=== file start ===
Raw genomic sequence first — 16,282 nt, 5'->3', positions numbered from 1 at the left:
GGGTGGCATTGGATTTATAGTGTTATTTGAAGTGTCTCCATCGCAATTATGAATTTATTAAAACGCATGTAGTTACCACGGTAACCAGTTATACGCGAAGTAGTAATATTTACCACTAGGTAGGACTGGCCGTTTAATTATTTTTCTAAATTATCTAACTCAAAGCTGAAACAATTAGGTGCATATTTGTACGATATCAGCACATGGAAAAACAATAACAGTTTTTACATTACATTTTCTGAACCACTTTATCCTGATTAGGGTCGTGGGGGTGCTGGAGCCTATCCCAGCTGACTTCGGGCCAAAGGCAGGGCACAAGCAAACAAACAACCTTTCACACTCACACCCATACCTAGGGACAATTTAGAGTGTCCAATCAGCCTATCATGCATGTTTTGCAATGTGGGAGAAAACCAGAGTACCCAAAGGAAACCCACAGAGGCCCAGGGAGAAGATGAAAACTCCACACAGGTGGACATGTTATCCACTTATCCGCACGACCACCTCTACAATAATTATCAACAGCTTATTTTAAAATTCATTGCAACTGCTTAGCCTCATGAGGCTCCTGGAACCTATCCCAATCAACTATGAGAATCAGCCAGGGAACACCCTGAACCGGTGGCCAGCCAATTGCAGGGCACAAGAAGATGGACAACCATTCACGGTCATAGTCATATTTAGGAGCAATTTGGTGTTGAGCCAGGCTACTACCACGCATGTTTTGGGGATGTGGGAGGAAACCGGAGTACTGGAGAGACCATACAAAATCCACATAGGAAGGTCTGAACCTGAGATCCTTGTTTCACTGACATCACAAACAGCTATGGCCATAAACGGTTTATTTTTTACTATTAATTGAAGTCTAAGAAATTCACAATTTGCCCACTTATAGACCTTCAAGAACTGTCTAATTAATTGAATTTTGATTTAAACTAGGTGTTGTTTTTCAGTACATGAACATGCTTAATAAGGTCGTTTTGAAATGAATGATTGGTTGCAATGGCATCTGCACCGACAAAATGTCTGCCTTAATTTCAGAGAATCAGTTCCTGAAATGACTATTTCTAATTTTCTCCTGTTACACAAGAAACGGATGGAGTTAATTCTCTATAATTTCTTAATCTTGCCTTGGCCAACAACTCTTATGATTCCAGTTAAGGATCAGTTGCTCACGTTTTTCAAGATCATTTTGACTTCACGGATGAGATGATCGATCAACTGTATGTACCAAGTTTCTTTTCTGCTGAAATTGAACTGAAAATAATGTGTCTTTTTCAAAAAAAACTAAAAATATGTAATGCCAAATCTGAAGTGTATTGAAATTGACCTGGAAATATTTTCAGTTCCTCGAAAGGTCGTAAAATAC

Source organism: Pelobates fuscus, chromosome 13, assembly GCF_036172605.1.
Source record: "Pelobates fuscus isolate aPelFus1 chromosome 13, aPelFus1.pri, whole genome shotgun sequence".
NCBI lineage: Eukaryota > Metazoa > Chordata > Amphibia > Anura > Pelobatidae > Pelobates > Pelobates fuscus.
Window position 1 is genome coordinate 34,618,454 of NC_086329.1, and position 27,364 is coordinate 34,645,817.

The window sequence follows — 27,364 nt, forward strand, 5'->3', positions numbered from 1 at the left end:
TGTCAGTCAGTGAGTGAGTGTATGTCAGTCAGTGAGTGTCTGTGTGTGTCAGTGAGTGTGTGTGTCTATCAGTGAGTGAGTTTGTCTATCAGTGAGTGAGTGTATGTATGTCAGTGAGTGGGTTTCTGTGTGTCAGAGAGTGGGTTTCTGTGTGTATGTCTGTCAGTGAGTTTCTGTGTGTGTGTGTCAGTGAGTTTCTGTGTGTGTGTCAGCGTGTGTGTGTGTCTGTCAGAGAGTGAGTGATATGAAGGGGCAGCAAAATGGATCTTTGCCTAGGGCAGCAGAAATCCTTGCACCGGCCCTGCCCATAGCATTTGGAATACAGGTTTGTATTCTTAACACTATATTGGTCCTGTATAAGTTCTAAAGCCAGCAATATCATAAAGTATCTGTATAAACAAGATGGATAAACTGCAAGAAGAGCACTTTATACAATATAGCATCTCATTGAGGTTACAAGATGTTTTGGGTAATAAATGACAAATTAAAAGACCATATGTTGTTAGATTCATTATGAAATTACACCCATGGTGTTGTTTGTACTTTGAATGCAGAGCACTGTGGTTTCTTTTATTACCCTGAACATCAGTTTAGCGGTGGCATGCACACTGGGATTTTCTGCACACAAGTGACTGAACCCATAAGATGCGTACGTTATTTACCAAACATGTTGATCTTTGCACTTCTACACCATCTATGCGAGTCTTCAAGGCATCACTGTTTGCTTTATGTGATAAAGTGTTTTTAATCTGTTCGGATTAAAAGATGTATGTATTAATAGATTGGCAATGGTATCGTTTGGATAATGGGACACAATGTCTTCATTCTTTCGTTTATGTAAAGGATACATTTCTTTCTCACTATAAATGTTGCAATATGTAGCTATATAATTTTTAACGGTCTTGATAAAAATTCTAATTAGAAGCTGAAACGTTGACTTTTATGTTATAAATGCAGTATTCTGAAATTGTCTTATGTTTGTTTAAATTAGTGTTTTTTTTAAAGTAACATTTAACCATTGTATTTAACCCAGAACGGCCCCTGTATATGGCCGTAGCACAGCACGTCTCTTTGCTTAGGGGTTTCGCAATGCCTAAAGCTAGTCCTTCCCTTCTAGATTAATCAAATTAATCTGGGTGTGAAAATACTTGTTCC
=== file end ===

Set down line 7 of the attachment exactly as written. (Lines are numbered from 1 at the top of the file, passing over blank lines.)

The window sequence follows — 27,364 nt, forward strand, 5'->3', positions numbered from 1 at the left end: